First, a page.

Autism News - Blog Tagged "life skills"

Critical Mass – Building in Practice Time for Individuals with ASD

There is a new area of study emerging in autism called critical mass which means true mastery of a skill. Critical mass is the point where an individual has gained enough information to be successful in situations, activities, or skills for which instruction has not been provided. When there has been enough instruction and multiple experiences, a tipping point can…

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How do I use technology and apps effectively for a person with an ASD?

Answer: iPads, iPhones and other tech devices are gaining popularity for assisting people on the autism spectrum. There are lots of positives going for technology: people on the spectrum often enjoy using technology, there is some autonomy, it takes the pencil out of the process to demonstrate learning, there are 1000’s of apps to teach a myriad of skills, and their use can be both motivating and rewarding. Nonverbal individuals have another way to express themselves. These tech devices are also becoming more affordable all the time. But is there a down side?

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How do I prepare a girl with autism for menstruation?

Answer: Introducing the topic of menstruation to girls on the autism spectrum can be a daunting task. Mothers worry about how their daughters will react to the event. Will there be sensory issues around blood flow and the use of sanitary pads? How will they feel about this change in their body? Will it be painful? How do you teach hygiene around menstruation? Will menstruation be understood and accepted?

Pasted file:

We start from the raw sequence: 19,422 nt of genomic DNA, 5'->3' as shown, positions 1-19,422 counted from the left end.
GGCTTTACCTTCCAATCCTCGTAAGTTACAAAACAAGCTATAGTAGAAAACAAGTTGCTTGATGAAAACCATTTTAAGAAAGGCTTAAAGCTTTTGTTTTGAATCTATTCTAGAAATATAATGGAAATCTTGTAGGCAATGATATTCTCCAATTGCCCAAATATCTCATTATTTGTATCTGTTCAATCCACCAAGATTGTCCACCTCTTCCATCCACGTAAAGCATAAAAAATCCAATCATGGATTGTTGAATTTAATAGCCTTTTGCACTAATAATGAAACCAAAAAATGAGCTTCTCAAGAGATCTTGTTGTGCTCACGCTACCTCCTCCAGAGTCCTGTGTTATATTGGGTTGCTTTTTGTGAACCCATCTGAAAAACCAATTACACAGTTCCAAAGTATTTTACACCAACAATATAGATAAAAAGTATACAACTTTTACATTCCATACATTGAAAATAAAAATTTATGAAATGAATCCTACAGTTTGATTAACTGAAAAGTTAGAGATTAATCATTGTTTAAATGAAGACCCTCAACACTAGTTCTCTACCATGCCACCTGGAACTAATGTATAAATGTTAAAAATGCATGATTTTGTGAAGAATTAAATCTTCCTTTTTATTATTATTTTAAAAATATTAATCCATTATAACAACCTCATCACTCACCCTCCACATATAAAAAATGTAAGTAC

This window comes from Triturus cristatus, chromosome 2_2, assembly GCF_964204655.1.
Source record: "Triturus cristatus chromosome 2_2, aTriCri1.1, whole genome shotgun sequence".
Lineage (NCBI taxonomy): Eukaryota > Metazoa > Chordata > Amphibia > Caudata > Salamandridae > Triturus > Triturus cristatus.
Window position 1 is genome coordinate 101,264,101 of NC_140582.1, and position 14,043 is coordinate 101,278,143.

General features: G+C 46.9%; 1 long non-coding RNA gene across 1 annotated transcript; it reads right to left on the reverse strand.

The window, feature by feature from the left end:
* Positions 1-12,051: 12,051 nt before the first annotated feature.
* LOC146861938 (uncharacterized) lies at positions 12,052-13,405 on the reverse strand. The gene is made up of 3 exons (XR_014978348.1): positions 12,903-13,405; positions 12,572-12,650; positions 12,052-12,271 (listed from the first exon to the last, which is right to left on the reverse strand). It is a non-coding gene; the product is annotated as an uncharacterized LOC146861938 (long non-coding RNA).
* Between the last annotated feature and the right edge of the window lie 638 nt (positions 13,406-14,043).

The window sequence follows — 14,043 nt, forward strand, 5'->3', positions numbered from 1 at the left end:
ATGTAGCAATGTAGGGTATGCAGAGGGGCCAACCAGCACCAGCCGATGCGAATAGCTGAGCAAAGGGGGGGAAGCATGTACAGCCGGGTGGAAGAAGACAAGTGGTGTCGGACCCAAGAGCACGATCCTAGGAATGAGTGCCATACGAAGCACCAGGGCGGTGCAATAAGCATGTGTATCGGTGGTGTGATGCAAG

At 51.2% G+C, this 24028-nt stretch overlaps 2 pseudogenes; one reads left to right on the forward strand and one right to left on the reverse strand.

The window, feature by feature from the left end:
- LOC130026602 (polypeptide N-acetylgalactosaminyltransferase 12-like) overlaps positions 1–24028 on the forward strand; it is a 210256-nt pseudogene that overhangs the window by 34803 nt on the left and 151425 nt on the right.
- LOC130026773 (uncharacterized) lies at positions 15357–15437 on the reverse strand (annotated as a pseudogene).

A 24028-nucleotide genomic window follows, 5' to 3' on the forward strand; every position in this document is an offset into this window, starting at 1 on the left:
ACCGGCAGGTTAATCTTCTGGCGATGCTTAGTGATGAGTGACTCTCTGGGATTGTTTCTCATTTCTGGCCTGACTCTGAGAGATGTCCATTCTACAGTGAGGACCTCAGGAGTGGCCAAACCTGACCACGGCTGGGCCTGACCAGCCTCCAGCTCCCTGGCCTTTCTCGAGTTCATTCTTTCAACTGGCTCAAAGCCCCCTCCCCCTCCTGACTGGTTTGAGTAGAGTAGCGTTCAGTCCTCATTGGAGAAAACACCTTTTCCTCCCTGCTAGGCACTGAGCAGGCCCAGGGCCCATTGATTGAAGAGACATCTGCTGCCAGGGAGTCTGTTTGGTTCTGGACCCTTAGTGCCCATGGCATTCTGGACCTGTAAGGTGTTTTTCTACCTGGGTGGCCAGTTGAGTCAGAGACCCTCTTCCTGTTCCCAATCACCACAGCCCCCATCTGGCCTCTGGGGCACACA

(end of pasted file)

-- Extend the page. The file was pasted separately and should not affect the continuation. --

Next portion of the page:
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How do we help a person with ASD be successfully employed?

Answer: In order to answer this question, we first have to ask ourselves the following question, “What does competent adulthood mean?” Often, the preparation that happens in high school is not what will help an individual be successful in the workforce. How often have we seen a sentence finished like this when talking about a person with ASD – “…allowing the student to reach their highest potential.” Peter Gerhardt from the Organization for Autism Research says this is an excuse for poor outcomes. Adaptive Daily Living skills is another way of saying chores. Keep in mind that adaptive behavior changes according to age, cultural expectations, and environmental demands. Learn to say no to working on unproductive activities.

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